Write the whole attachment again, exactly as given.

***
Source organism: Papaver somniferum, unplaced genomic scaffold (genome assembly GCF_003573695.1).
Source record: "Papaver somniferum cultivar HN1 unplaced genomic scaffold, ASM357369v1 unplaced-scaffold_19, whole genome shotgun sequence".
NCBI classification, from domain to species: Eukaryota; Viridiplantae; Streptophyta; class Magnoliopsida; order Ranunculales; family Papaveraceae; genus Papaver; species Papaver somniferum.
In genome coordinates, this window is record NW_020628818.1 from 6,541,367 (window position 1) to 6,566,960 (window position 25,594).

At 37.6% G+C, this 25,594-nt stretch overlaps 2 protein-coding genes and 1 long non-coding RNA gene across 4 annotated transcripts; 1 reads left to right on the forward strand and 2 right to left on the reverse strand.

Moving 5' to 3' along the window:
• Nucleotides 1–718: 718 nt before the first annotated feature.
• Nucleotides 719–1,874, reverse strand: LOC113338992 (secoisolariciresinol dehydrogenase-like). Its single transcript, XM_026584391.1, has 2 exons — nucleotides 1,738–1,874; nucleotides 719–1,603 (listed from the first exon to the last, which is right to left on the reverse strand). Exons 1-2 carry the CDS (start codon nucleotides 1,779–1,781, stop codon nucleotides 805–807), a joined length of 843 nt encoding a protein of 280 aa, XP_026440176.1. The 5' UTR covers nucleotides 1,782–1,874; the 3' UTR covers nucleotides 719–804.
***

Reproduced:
Source organism: Papaver somniferum, unplaced genomic scaffold (genome assembly GCF_003573695.1).
Source record: "Papaver somniferum cultivar HN1 unplaced genomic scaffold, ASM357369v1 unplaced-scaffold_19, whole genome shotgun sequence".
NCBI classification, from domain to species: Eukaryota; Viridiplantae; Streptophyta; class Magnoliopsida; order Ranunculales; family Papaveraceae; genus Papaver; species Papaver somniferum.
In genome coordinates, this window is record NW_020628818.1 from 6,541,367 (window position 1) to 6,566,960 (window position 25,594).

At 37.6% G+C, this 25,594-nt stretch overlaps 2 protein-coding genes and 1 long non-coding RNA gene across 4 annotated transcripts; 1 reads left to right on the forward strand and 2 right to left on the reverse strand.

Moving 5' to 3' along the window:
• Nucleotides 1–718: 718 nt before the first annotated feature.
• Nucleotides 719–1,874, reverse strand: LOC113338992 (secoisolariciresinol dehydrogenase-like). Its single transcript, XM_026584391.1, has 2 exons — nucleotides 1,738–1,874; nucleotides 719–1,603 (listed from the first exon to the last, which is right to left on the reverse strand). Exons 1-2 carry the CDS (start codon nucleotides 1,779–1,781, stop codon nucleotides 805–807), a joined length of 843 nt encoding a protein of 280 aa, XP_026440176.1. The 5' UTR covers nucleotides 1,782–1,874; the 3' UTR covers nucleotides 719–804.